Opinion: Some notes from the doorstep in a weird election campaign

“This has been the strangest election I’ve ever fought,” one veteran Lib Dem councillor – first elected in 1974 – told me last week.

She was worried about the result of the local elections – not for her own sake (she’s almost certain to win), but for the political health of our county as a whole. The prospect of a lot of independent councillors running the local authority is a worrying one for all of us. And people are clearly in the mood to give mainstream politics a kicking.

Let me give you a couple of real examples from local doorsteps, where I have been every day since the expenses scandal broke.

First, there is the pleasant, respectable middle-aged lady who told me, with a straight face, that she wanted to vote for “the stupidest party on the ballot paper – someone I’ve never heard of and don’t know anything about.” (Those were more or less her exact words).

Then there is my next door neighbour – a likable, friendly chap, who brings our recycling boxes back into the garden for us every week, who told me he was planning to vote BNP. I was horrified: he’s a normal bloke. I’ve since talked him out of it – I hope.

Another elderly woman, a long-time Tory supporter – who claims to have known Churchill personally – told me she was voting Lib Dem for the first time in her 88 years because she can’t stand David Cameron, even though Cameron presents himself as the most liberal Conservative leader since Churchill.

As for Labour, they have been almost non-existent. Despite Camborne and Redruth having had a Labour MP until 2005, I haven’t seen a single Labour poster anywhere. Indeed, I’ve seen hardly any election posters. People seem almost ashamed to admit there’s an election going on. Others just don’t want to know any more. One octogenarian I canvassed said he wasn’t voting for the first time in his life. He had always voted and always supported Labour. “But look at the mess this country’s in,” he said. “What’s the point?”

People clearly feel let down, fed up and disengaged. Obviously the expenses scandal is part of the cause. But from what I can gather, it is only a small part. The real cause of the mood of public despair seems to stem from something deeper: a lack of real choice between the parties who are likely to win. The biggest complaint I have had on the doorstep is not expenses: it’s that main parties all look and sound the same. They attack each other, but the detail of policy differs only mildly. What kind of democracy is that, people are asking.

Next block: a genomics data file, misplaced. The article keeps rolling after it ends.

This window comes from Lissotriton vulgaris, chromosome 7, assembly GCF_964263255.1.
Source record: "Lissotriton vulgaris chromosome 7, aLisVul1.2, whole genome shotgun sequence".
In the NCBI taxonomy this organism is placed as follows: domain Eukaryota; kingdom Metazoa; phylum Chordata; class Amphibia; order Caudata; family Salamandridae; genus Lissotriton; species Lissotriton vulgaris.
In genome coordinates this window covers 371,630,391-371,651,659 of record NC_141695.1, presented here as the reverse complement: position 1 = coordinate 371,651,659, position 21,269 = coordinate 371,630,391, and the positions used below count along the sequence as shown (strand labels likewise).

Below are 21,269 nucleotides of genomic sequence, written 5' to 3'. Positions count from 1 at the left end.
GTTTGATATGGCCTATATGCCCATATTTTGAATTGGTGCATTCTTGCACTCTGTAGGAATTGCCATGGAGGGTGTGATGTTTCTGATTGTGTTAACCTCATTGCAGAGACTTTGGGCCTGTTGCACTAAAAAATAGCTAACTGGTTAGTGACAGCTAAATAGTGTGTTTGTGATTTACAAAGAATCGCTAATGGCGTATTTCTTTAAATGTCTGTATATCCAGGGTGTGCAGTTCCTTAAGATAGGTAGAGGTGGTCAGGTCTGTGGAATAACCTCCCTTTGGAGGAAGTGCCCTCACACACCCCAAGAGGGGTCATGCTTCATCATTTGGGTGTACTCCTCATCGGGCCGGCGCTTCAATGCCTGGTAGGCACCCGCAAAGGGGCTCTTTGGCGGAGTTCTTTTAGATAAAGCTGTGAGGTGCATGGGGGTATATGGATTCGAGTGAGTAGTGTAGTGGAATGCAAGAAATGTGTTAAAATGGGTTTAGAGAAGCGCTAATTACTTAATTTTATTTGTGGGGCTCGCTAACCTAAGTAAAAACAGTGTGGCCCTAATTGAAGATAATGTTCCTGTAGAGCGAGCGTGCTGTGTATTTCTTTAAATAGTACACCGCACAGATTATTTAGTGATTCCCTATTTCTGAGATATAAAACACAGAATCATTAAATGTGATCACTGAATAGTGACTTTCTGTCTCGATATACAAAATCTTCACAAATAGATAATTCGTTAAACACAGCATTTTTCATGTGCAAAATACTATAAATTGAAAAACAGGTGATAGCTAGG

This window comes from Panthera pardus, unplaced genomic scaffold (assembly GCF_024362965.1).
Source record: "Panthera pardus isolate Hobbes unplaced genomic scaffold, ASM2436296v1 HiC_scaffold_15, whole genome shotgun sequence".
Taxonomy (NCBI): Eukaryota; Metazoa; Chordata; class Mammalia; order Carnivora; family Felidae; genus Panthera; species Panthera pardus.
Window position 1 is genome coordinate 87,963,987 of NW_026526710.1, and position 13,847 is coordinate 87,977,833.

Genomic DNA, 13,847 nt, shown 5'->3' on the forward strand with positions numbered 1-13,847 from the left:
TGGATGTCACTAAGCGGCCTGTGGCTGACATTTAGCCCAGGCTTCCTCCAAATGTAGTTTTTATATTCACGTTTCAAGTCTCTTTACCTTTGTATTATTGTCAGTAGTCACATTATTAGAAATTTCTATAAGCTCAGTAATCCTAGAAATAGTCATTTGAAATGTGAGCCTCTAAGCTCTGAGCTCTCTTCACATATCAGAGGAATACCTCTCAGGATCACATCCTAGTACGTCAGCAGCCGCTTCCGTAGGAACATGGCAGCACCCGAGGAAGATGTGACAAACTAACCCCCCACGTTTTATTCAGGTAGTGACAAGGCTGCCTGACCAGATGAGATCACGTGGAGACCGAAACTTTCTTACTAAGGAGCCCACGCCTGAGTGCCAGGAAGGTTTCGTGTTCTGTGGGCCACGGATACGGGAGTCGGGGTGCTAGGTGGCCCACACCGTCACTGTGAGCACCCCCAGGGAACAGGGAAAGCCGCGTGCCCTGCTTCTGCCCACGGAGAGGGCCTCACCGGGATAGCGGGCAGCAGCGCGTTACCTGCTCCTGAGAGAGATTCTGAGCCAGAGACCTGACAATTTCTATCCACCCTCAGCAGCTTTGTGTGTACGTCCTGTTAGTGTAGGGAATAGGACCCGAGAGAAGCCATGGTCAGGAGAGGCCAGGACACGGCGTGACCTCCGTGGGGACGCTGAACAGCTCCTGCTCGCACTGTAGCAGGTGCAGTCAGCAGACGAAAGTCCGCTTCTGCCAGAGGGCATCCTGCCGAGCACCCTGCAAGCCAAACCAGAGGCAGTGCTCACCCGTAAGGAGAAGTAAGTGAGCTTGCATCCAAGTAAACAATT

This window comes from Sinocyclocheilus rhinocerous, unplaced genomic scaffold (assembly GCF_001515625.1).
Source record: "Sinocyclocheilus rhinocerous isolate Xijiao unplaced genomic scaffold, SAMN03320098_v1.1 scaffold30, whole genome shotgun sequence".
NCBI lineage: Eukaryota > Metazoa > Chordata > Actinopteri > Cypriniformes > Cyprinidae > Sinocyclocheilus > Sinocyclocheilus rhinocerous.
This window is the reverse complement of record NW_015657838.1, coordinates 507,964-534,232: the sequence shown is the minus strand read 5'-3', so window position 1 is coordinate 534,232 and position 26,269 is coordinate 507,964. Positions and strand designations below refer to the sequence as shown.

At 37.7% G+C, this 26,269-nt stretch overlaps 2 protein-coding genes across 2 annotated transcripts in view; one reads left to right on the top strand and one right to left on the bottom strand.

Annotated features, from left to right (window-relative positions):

The old joke – that whoever you vote for, you get the government in – has never sounded so appropriate to many people. For them, the current crisis in politics isn’t one of heated political scandal and sleaze: it is it is one of blandness and boredom.

As Julia Goldsworthy put it on Any Questions this week: people feel that their vote doesn’t count. That is certainly the impression I’ve been getting on the doorstep, and people are likely to react against it. But the consequences of their actions could make things worse, like in Hartlepool in 2002, when voters – fed up with the ruling Labour council – elected a man dressed as a monkey to be their mayor. Not surprisingly, things went from bad to worse for local people.

The challenge for national politicians now is to surely to put in place reforms that actually do enfranchise the electorate and give people more a voice. Giving voters the power to deselect useless or errant MPs would help.

But local councillors should also be held to account more – too many of them do too little once they have been elected. They should be made to hold regular surgeries and actively seek out casework. And those that have dreadful attendance records at council meetings should be sacked, and a by-election forced.

One thing this election has made clear to me is that politicians must be serious about empowering the public in order to win back their trust. Papering over the cracks will just mean that the house falls down.

* Joe Taylor is Liberal Democrat Organiser for Camborne and Redruth.

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This entry was posted in Op-eds.


  • Why shouldn’t somebody who works for the local football club (even as a mascot) stand for election?

  • It sounds like a good time to be an “independent”.
    We all know the councillors who stand as independents but are card carrying Tories, or who always vote with them. To be fair I do know a Libdem who stands as Independent.
    But I don’t think that Labour high command allow them to do the same – anybody know different?

  • “like in Hartlepool in 2002, when voters – fed up with the ruling Labour council – elected a man dressed as a monkey to be their mayor. Not surprisingly, things went from bad to worse for local people”

    I think you will find the H’Angus the Monkey aka Stuart Drummond turned out to be a pretty good mayor and in 2005 increased his majority.
    It does beg the question if a football mascot can take up elected office and do a good job, perhaps we should have more monkeys elected and less pigs.

  • Terry Gilbert 5th Jun '09 - 11:56pm

    Yeah Hangus has just be re-elected again.

    But one problem is that the Tories where I live got 45% of the votes and 71% of the seats.

  • “One thing this election has made clear to me is that politicians must be serious about empowering the public in order to win back their trust.”

    Our sitting County Councillor was allowed to stand again, in spite of the fact that the majority of people wanted another candidate, and the result was a protest vote for UKIP and we lost another County Council seat. Ignoring the electorate is not the way to go!

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